In indigenous communities it is the task of the older men to initiate the younger men into the community of adult men. Often this will initially involve the young men (or boys at this stage) physically leaving their mothers in the women’s compound and moving in with their fathers and older brothers in the men’s compound. This process roughly equates to the first stage of Severance in a vision quest, that of leaving the familiar world and taking the first steps on an adventure into scary and unfamiliar territory. Made explicit in this indigenous process is the idea that it requires men to initiate men. A woman cannot initiate a man and a man cannot initiate himself.
When I returned from my vision quest last September I believed I had successfully initiated myself. This soon turned out not to be the case. Looking back, I realise it was the most useful lesson the quest had to teach me, as well as the most painful.
How I understand it now is that the experience of the quest and what happened to me afterwards is more akin to the pupal stage of a caterpillar. I journeyed inward and downward and for a while I was lost down there, like Theseus traversing the labyrinth of King Minos, hunting and being hunted by the fearsome Minotaur. I’m thankful that there were plenty of friends keeping me company in my lostness during this difficult time but, with increasing urgency, I needed someone – or something – to set the stage for the final battle, when I would come face to face with and fight my demons, so that I could emerge out of the labyrinth into daylight and finally start my life as an initiated man.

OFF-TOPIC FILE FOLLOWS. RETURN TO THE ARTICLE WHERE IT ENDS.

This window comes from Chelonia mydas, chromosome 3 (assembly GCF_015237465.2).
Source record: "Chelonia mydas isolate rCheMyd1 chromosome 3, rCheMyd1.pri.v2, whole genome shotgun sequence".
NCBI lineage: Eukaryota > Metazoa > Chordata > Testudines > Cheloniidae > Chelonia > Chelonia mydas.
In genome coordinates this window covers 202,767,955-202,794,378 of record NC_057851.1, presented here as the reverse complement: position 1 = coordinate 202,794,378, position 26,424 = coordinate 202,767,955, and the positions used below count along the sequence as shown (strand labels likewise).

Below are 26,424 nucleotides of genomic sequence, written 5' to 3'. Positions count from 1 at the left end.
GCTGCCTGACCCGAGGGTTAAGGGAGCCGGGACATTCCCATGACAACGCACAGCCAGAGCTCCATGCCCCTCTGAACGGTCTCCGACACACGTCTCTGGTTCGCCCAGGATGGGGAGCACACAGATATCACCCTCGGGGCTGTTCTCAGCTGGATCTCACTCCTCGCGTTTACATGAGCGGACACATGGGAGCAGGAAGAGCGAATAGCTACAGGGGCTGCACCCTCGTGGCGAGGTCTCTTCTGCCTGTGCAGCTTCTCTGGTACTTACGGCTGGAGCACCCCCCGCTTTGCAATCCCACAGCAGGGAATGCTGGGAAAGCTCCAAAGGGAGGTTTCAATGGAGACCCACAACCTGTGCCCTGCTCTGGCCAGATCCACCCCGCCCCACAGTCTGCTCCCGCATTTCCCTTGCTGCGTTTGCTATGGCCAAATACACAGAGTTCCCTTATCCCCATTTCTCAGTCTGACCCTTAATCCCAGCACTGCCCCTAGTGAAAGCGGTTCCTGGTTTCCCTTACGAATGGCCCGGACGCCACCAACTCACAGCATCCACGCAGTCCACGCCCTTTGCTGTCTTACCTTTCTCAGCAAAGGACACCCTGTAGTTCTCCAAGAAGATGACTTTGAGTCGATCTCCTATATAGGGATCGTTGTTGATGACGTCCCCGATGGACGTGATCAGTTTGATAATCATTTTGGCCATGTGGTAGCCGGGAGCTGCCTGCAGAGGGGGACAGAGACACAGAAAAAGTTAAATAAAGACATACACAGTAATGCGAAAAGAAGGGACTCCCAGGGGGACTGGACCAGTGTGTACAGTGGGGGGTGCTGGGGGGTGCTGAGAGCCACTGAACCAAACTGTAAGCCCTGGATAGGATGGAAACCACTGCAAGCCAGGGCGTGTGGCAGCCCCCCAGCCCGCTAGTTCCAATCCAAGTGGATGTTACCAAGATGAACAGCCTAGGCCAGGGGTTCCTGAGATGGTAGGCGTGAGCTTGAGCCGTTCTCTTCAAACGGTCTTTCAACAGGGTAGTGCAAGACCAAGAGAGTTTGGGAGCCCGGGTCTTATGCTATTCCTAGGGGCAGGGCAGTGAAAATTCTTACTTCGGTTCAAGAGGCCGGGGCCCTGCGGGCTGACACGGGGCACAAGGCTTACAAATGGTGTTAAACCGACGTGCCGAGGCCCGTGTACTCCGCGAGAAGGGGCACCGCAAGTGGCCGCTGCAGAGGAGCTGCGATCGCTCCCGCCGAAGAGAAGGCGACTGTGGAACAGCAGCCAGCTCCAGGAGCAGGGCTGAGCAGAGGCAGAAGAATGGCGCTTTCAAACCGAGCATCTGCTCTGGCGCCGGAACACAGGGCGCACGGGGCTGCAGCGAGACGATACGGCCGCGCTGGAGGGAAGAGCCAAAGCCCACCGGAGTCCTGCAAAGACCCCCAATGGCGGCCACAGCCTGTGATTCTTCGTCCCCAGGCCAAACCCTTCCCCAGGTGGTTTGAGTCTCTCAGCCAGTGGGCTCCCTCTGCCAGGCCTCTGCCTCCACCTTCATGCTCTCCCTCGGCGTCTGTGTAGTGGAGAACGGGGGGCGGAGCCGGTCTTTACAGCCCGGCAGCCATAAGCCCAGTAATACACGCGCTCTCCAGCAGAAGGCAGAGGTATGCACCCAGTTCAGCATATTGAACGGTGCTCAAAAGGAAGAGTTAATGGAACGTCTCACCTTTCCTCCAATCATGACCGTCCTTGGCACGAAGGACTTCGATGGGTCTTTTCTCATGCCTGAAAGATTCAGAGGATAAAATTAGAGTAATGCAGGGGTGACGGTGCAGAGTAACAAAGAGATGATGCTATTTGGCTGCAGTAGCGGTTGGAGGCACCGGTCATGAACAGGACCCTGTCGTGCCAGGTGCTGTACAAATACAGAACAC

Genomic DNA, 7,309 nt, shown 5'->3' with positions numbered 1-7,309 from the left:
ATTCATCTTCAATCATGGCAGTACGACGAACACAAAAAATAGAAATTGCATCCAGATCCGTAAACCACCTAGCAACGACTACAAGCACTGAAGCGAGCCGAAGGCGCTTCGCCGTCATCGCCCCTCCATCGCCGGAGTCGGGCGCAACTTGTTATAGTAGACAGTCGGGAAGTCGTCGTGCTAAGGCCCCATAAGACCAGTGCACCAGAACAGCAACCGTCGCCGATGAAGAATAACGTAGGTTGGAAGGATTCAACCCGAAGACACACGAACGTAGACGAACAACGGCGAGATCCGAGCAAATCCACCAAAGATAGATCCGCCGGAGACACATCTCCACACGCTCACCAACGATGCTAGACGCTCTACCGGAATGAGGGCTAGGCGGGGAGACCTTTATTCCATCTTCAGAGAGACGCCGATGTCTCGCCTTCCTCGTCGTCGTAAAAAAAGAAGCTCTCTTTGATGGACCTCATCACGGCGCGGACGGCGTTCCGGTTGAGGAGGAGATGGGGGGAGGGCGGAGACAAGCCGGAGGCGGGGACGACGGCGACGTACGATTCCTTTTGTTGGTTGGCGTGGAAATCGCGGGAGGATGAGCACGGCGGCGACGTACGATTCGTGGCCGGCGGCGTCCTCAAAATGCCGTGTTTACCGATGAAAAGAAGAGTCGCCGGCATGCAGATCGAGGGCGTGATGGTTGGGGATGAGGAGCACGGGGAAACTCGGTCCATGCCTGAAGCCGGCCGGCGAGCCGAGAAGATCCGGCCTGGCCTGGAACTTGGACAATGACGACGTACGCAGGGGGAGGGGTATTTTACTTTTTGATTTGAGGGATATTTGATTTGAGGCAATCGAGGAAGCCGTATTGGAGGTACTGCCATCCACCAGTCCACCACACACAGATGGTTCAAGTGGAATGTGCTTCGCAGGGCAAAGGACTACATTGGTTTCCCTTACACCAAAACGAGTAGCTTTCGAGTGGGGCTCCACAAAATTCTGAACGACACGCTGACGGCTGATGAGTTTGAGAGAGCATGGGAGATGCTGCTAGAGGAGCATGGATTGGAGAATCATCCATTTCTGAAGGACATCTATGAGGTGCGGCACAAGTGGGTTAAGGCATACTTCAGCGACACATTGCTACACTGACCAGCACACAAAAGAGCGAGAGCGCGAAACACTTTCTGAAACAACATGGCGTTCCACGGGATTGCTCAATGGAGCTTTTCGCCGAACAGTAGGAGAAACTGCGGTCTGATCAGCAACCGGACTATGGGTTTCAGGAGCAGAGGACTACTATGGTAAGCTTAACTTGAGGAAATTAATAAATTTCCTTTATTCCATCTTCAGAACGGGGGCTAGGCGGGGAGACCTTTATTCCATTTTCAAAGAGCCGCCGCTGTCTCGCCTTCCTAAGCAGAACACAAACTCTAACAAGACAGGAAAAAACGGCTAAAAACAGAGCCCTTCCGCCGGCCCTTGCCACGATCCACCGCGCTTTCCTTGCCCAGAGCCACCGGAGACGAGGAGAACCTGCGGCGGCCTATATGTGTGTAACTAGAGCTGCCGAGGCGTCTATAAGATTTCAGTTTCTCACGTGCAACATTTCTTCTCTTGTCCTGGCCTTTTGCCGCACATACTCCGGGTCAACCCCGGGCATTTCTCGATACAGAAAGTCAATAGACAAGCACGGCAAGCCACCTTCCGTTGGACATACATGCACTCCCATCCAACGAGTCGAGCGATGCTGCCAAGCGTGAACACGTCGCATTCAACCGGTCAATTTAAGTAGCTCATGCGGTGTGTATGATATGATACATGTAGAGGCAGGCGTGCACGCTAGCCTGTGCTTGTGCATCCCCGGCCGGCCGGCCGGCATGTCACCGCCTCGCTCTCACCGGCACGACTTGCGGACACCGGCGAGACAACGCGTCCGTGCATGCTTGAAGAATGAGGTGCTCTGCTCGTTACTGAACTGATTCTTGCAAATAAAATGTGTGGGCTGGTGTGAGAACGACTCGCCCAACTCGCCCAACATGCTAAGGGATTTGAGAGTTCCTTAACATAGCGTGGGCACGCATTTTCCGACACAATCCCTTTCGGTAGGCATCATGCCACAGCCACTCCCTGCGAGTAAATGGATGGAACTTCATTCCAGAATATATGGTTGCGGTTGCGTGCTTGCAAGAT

This is when A Band of Brothers came along. ABOB is a voluntary organisation which initiates and mentors young men from the criminal justice system. Older men, many of whom do not have any formal mentoring experience, are initiated in the same way and trained to become mentors for these younger men. Like a lot of men in my men’s group, for a long time I was suspicious and cynical about ABOB. The consensus seemed to be that they were probably a bunch of willy wavers. Nonetheless we were all curious and sensed there was a lot they could teach us.